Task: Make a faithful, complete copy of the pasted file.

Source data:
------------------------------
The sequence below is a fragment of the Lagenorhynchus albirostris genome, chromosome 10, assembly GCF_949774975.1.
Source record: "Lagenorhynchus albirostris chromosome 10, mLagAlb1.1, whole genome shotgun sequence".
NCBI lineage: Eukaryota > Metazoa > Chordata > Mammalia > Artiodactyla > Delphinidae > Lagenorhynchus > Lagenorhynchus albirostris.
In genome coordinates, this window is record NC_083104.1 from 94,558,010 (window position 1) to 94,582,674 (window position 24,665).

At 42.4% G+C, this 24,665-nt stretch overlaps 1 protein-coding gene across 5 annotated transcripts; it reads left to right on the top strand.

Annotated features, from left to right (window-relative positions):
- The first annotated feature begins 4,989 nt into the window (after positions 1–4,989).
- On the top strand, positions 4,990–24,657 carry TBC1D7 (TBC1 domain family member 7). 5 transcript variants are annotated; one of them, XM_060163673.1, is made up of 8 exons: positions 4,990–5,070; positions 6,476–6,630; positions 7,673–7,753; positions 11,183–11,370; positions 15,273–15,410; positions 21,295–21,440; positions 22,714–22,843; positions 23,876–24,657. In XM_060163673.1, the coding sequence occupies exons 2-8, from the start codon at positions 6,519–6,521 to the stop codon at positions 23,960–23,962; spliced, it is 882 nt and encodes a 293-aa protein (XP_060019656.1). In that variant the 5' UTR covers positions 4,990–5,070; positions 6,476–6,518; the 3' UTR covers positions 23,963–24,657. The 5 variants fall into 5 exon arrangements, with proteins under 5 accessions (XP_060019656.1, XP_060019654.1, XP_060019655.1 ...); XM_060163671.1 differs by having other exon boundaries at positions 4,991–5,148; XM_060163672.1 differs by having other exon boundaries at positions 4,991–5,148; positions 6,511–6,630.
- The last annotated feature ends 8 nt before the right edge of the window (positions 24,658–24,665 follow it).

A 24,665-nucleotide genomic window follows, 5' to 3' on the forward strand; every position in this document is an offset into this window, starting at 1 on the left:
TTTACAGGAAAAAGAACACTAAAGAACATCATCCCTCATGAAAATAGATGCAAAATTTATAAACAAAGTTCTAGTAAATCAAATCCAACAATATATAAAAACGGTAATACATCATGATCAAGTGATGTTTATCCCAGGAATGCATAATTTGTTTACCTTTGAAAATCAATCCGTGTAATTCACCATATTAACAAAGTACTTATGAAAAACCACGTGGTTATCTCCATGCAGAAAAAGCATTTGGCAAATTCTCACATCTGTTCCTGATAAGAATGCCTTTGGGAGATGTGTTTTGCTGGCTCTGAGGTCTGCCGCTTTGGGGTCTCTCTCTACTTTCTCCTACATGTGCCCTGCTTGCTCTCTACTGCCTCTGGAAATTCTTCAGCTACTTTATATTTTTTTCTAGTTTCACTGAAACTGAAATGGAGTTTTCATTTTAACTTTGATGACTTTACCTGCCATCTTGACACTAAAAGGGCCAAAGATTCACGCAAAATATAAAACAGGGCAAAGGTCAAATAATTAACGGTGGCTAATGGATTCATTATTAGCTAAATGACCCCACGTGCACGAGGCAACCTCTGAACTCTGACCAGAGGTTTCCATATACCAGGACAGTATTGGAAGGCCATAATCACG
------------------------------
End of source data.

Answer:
The sequence below is a fragment of the Lagenorhynchus albirostris genome, chromosome 10, assembly GCF_949774975.1.
Source record: "Lagenorhynchus albirostris chromosome 10, mLagAlb1.1, whole genome shotgun sequence".
NCBI lineage: Eukaryota > Metazoa > Chordata > Mammalia > Artiodactyla > Delphinidae > Lagenorhynchus > Lagenorhynchus albirostris.
In genome coordinates, this window is record NC_083104.1 from 94,558,010 (window position 1) to 94,582,674 (window position 24,665).

At 42.4% G+C, this 24,665-nt stretch overlaps 1 protein-coding gene across 5 annotated transcripts; it reads left to right on the top strand.

Annotated features, from left to right (window-relative positions):
- The first annotated feature begins 4,989 nt into the window (after positions 1–4,989).
- On the top strand, positions 4,990–24,657 carry TBC1D7 (TBC1 domain family member 7). 5 transcript variants are annotated; one of them, XM_060163673.1, is made up of 8 exons: positions 4,990–5,070; positions 6,476–6,630; positions 7,673–7,753; positions 11,183–11,370; positions 15,273–15,410; positions 21,295–21,440; positions 22,714–22,843; positions 23,876–24,657. In XM_060163673.1, the coding sequence occupies exons 2-8, from the start codon at positions 6,519–6,521 to the stop codon at positions 23,960–23,962; spliced, it is 882 nt and encodes a 293-aa protein (XP_060019656.1). In that variant the 5' UTR covers positions 4,990–5,070; positions 6,476–6,518; the 3' UTR covers positions 23,963–24,657. The 5 variants fall into 5 exon arrangements, with proteins under 5 accessions (XP_060019656.1, XP_060019654.1, XP_060019655.1 ...); XM_060163671.1 differs by having other exon boundaries at positions 4,991–5,148; XM_060163672.1 differs by having other exon boundaries at positions 4,991–5,148; positions 6,511–6,630.
- The last annotated feature ends 8 nt before the right edge of the window (positions 24,658–24,665 follow it).

A 24,665-nucleotide genomic window follows, 5' to 3' on the forward strand; every position in this document is an offset into this window, starting at 1 on the left:
TTTACAGGAAAAAGAACACTAAAGAACATCATCCCTCATGAAAATAGATGCAAAATTTATAAACAAAGTTCTAGTAAATCAAATCCAACAATATATAAAAACGGTAATACATCATGATCAAGTGATGTTTATCCCAGGAATGCATAATTTGTTTACCTTTGAAAATCAATCCGTGTAATTCACCATATTAACAAAGTACTTATGAAAAACCACGTGGTTATCTCCATGCAGAAAAAGCATTTGGCAAATTCTCACATCTGTTCCTGATAAGAATGCCTTTGGGAGATGTGTTTTGCTGGCTCTGAGGTCTGCCGCTTTGGGGTCTCTCTCTACTTTCTCCTACATGTGCCCTGCTTGCTCTCTACTGCCTCTGGAAATTCTTCAGCTACTTTATATTTTTTTCTAGTTTCACTGAAACTGAAATGGAGTTTTCATTTTAACTTTGATGACTTTACCTGCCATCTTGACACTAAAAGGGCCAAAGATTCACGCAAAATATAAAACAGGGCAAAGGTCAAATAATTAACGGTGGCTAATGGATTCATTATTAGCTAAATGACCCCACGTGCACGAGGCAACCTCTGAACTCTGACCAGAGGTTTCCATATACCAGGACAGTATTGGAAGGCCATAATCACG